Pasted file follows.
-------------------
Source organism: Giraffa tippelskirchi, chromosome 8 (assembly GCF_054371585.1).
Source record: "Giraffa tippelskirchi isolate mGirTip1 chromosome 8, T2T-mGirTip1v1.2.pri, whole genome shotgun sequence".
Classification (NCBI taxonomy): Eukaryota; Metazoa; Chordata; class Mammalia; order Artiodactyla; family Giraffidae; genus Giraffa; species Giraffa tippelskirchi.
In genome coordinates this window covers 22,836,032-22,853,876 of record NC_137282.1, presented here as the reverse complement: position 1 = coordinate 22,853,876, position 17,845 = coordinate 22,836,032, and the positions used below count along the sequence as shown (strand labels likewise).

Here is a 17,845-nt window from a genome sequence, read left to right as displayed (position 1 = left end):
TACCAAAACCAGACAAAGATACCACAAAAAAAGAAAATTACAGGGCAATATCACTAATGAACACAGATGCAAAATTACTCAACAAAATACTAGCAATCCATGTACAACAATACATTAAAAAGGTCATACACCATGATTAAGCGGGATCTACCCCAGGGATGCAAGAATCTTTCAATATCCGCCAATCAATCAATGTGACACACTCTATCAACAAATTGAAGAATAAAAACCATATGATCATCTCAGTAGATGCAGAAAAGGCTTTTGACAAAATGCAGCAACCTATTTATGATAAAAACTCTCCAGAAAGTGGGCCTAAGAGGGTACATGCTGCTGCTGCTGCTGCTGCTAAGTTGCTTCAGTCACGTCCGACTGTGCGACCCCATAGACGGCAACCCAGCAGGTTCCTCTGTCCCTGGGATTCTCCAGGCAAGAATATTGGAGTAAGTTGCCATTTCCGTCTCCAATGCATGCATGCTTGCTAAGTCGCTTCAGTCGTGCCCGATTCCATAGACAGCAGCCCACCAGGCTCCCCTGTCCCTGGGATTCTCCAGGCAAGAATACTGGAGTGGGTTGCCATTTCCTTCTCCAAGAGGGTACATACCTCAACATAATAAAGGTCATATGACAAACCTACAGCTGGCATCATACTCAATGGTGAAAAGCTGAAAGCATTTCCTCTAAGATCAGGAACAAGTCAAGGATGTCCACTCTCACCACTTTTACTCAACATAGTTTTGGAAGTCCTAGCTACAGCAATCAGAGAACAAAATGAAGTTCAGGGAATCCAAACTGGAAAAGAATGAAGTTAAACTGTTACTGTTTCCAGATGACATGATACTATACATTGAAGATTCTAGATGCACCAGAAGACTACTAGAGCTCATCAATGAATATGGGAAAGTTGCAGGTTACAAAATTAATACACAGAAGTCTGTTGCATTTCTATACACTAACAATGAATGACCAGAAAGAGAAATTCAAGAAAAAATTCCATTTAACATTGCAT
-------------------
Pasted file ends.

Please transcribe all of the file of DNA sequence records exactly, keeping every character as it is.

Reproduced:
Source organism: Giraffa tippelskirchi, chromosome 8 (assembly GCF_054371585.1).
Source record: "Giraffa tippelskirchi isolate mGirTip1 chromosome 8, T2T-mGirTip1v1.2.pri, whole genome shotgun sequence".
Classification (NCBI taxonomy): Eukaryota; Metazoa; Chordata; class Mammalia; order Artiodactyla; family Giraffidae; genus Giraffa; species Giraffa tippelskirchi.
In genome coordinates this window covers 22,836,032-22,853,876 of record NC_137282.1, presented here as the reverse complement: position 1 = coordinate 22,853,876, position 17,845 = coordinate 22,836,032, and the positions used below count along the sequence as shown (strand labels likewise).

Here is a 17,845-nt window from a genome sequence, read left to right as displayed (position 1 = left end):
TACCAAAACCAGACAAAGATACCACAAAAAAAGAAAATTACAGGGCAATATCACTAATGAACACAGATGCAAAATTACTCAACAAAATACTAGCAATCCATGTACAACAATACATTAAAAAGGTCATACACCATGATTAAGCGGGATCTACCCCAGGGATGCAAGAATCTTTCAATATCCGCCAATCAATCAATGTGACACACTCTATCAACAAATTGAAGAATAAAAACCATATGATCATCTCAGTAGATGCAGAAAAGGCTTTTGACAAAATGCAGCAACCTATTTATGATAAAAACTCTCCAGAAAGTGGGCCTAAGAGGGTACATGCTGCTGCTGCTGCTGCTGCTAAGTTGCTTCAGTCACGTCCGACTGTGCGACCCCATAGACGGCAACCCAGCAGGTTCCTCTGTCCCTGGGATTCTCCAGGCAAGAATATTGGAGTAAGTTGCCATTTCCGTCTCCAATGCATGCATGCTTGCTAAGTCGCTTCAGTCGTGCCCGATTCCATAGACAGCAGCCCACCAGGCTCCCCTGTCCCTGGGATTCTCCAGGCAAGAATACTGGAGTGGGTTGCCATTTCCTTCTCCAAGAGGGTACATACCTCAACATAATAAAGGTCATATGACAAACCTACAGCTGGCATCATACTCAATGGTGAAAAGCTGAAAGCATTTCCTCTAAGATCAGGAACAAGTCAAGGATGTCCACTCTCACCACTTTTACTCAACATAGTTTTGGAAGTCCTAGCTACAGCAATCAGAGAACAAAATGAAGTTCAGGGAATCCAAACTGGAAAAGAATGAAGTTAAACTGTTACTGTTTCCAGATGACATGATACTATACATTGAAGATTCTAGATGCACCAGAAGACTACTAGAGCTCATCAATGAATATGGGAAAGTTGCAGGTTACAAAATTAATACACAGAAGTCTGTTGCATTTCTATACACTAACAATGAATGACCAGAAAGAGAAATTCAAGAAAAAATTCCATTTAACATTGCAT